How to Bathe a One Year Old

Many 1-year-old babies enjoy bath time, but since they are generally too big for a baby bath or the kitchen sink, bathing them in the bathtub is necessary 2. This is often a scary process for many first-time parents. If you ensure the baby’s comfort, this time of day can be quality time for you and your child, and quite soothing for the baby.

Check the setting on your water heater and reset it if it is too hot. Prevent scalding temperatures in the bath water by keeping the temperature to 120 F or less.

Check the temperature in the bathroom, and turn up the heat in your home if it's chilly. Wait a few minutes for the room to warm. Another option is to use a small space heater in the bathroom to ensure the area is comfortably warm. Follow the directions on the heater and keep it safely away from the tub or any other water source. It is difficult to enjoy a bath if your child has goose bumps.

Place a soft, clean bath towel, washcloth, liquid baby soap or a mild bar of soap, and baby shampoo near the bathtub. Put the baby’s clean clothes, a fresh diaper, cotton balls and cotton swabs in the area as well. This prevents you from having to get your wet baby out of the tub to go collect these articles before the bath is over.

Place a baby bath seat in the tub if you have one. This helps keep him in one area and allows you to use both hands to bathe him. Another option is to put a folded towel in the bottom of the tub to help prevent him from slipping during the bath time.

Run the bathwater before you disrobe the baby. Only a few inches of water are necessary to do the job well. Test the water before placing your child in it. It should feel comfortably warm, not too hot or cold. A soothing water temperature is one of the best ways to ensure that your baby finds bathing a pleasant experience.

Disrobe your baby and place him in the tub. Singing songs to a baby often helps him enjoy bath time. This is also a perfect time to teach your baby his body parts. Say things like, “Now mommy is going to wash your little fingers; let’s count your fingers, okay?”

Pour warm water over your baby frequently while he is in the tub using a small plastic bowl or cup, or a plastic bath toy with a scoop. The warm water is soothing and helps prevent him from becoming chilled.

Dampen a cotton ball with warm water and squeeze it out. Swipe the cotton ball from the inner corner of the baby’s eyelid to the outer corner to clean any accumulated discharge.

Clean the outer folds of the baby’s ear with a cotton swab, but do not insert it into the ear canal.

Squirt a small amount of a baby bath product onto the washcloth. Rub the product into the cloth so it does not feel cold to your baby. Baby bath products are generally tear-free and do not irritate or dry out your baby’s skin. Another option is a mild moisturizing soap recommended by your pediatrician.

Wash your baby’s face and neck with the soapy washcloth. Take care to clean behind the ears and any folds in the neck. Rinse the washcloth with warm water and then rub it over the baby’s face and neck to rinse them.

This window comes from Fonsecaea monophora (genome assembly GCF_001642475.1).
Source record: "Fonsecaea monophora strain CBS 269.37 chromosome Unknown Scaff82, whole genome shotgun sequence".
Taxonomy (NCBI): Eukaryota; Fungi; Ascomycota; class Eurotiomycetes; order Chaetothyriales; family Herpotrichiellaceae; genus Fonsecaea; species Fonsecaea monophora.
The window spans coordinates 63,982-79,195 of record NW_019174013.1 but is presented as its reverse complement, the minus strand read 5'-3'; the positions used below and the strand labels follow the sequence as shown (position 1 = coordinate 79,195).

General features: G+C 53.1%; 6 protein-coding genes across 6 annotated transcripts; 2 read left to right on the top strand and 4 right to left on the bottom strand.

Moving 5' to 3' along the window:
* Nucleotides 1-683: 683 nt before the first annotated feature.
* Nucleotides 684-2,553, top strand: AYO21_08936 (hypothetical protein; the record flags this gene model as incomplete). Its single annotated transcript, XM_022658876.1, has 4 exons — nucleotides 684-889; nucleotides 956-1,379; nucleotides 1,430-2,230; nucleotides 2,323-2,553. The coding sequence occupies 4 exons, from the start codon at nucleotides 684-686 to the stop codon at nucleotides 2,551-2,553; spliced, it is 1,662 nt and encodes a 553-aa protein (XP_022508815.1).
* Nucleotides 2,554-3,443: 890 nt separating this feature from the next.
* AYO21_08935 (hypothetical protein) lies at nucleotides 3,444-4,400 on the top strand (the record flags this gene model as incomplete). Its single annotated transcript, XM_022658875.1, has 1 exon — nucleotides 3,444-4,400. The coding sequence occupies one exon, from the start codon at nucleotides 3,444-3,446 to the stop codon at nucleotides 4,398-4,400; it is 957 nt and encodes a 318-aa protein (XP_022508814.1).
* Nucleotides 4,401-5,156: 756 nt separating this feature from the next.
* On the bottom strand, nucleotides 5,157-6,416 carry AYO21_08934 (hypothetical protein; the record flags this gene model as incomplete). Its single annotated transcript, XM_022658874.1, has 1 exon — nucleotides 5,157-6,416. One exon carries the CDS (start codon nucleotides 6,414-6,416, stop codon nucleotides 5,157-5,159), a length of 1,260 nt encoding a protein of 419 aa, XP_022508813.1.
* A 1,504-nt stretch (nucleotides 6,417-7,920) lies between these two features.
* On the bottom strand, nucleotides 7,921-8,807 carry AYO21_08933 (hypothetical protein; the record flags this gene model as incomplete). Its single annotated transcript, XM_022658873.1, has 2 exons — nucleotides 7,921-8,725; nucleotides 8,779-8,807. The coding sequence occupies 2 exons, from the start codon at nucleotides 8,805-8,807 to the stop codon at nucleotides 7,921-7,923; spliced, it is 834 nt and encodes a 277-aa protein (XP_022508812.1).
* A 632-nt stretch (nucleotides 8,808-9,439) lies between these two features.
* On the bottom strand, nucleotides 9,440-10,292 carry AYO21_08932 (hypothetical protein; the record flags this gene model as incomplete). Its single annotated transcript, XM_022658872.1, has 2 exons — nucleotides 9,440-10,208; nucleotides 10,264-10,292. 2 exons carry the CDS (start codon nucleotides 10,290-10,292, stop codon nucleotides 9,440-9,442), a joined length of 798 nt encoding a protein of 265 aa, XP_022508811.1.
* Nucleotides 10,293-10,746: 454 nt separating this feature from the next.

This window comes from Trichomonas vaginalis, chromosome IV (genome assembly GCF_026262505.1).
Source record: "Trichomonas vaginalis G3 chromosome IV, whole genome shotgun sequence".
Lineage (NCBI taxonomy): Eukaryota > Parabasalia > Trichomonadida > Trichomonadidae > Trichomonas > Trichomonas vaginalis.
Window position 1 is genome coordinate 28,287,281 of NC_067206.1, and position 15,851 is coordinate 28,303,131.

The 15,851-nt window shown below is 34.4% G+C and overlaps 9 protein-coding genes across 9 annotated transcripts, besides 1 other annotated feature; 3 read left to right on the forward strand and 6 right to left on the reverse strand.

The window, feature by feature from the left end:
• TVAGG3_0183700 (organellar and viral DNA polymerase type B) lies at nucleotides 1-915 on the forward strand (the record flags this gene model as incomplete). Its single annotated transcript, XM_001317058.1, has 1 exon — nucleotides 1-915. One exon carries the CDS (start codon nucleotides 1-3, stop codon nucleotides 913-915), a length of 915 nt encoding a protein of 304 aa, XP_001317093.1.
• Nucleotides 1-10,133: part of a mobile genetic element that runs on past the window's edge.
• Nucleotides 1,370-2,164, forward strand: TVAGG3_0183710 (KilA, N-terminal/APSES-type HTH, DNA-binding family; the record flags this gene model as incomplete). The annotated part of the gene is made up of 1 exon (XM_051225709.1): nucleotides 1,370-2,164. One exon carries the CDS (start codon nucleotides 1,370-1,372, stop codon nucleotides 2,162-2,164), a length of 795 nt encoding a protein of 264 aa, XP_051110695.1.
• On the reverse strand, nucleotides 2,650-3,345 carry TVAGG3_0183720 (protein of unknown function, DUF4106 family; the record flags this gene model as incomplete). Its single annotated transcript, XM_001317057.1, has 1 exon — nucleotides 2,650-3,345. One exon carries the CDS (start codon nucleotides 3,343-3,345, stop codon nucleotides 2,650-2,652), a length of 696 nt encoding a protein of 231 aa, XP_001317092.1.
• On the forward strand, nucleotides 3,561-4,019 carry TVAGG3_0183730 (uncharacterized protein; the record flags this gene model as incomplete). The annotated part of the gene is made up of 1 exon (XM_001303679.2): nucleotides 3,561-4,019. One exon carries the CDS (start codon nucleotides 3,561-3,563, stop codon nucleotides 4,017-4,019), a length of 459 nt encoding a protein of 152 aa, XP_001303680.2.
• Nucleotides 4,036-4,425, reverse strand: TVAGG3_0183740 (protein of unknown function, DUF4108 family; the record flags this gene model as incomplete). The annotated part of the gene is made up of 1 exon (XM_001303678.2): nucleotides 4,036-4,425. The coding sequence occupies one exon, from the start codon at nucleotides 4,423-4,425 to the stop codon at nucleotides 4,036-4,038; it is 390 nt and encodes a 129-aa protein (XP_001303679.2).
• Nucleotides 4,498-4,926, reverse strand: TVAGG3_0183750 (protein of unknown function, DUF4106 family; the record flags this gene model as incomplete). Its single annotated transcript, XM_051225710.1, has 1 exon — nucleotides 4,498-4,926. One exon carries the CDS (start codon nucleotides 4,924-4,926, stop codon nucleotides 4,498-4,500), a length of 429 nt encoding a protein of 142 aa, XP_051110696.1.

Support your baby's neck and head, and slowly lower his head into the bath water to wet his hair if he needs a shampoo. You can also wet the hair with a damp washcloth or gently place his head under the faucet while supporting him.

Place a drop of baby shampoo on his scalp. Rub the shampoo in circular motions over his scalp.

Hold the palm of your hand over your baby’s forehead and eyes while you use the scoop to rinse his hair. Another option is to support his head and shoulders while sticking his head under the faucet. You can also use the wet washcloth to rinse his head if he doesn’t have much hair. It is not necessary to wash his hair every day. Give him a shampoo about once a week unless he gets his hair sticky from foods or it gets dirty in other ways.

Rub the washcloth over the baby’s chest area, arms and gently in between each finger. Work your way down his body. Pay special attention to the genitals and any folds in the skin on his legs, arms or other body parts.

Rinse the baby’s body using the scoop or the washcloth saturated with warm water. Removing all the soap helps prevent skin irritations.

Drain the bathtub and then wrap a clean towel around your baby to remove him from the tub. Do this carefully since wet babies are slippery and hard to hold. Praise him for being such a good boy while you gently rub away the moisture from his body.


Avoid vigorously scrubbing your baby’s skin. Regular bathing prevents dirt and grime buildup. Soft, gentle rubbing with the washcloth is all that is necessary to keep your baby’s skin clean and healthy.

Bubble baths help entertain babies while taking a bath. In some babies, the products may irritate the skin, particularly if he has sensitive skin or eczema. If your baby has skin problems, avoid using bubble bath products or giving him long baths that may dry out the skin.

If splashing in the tub fascinates your baby, wear clothing that you don't mind getting wet. Place some extra towels around the tub to absorb the water and prevent you from slipping on the damp floor.


Never leave your baby in the bathtub while you answer the door or run to get a forgotten item. It only takes a few seconds for infants to drown, even in a small amount of water. Wrap your baby in a clean towel and take him with you.

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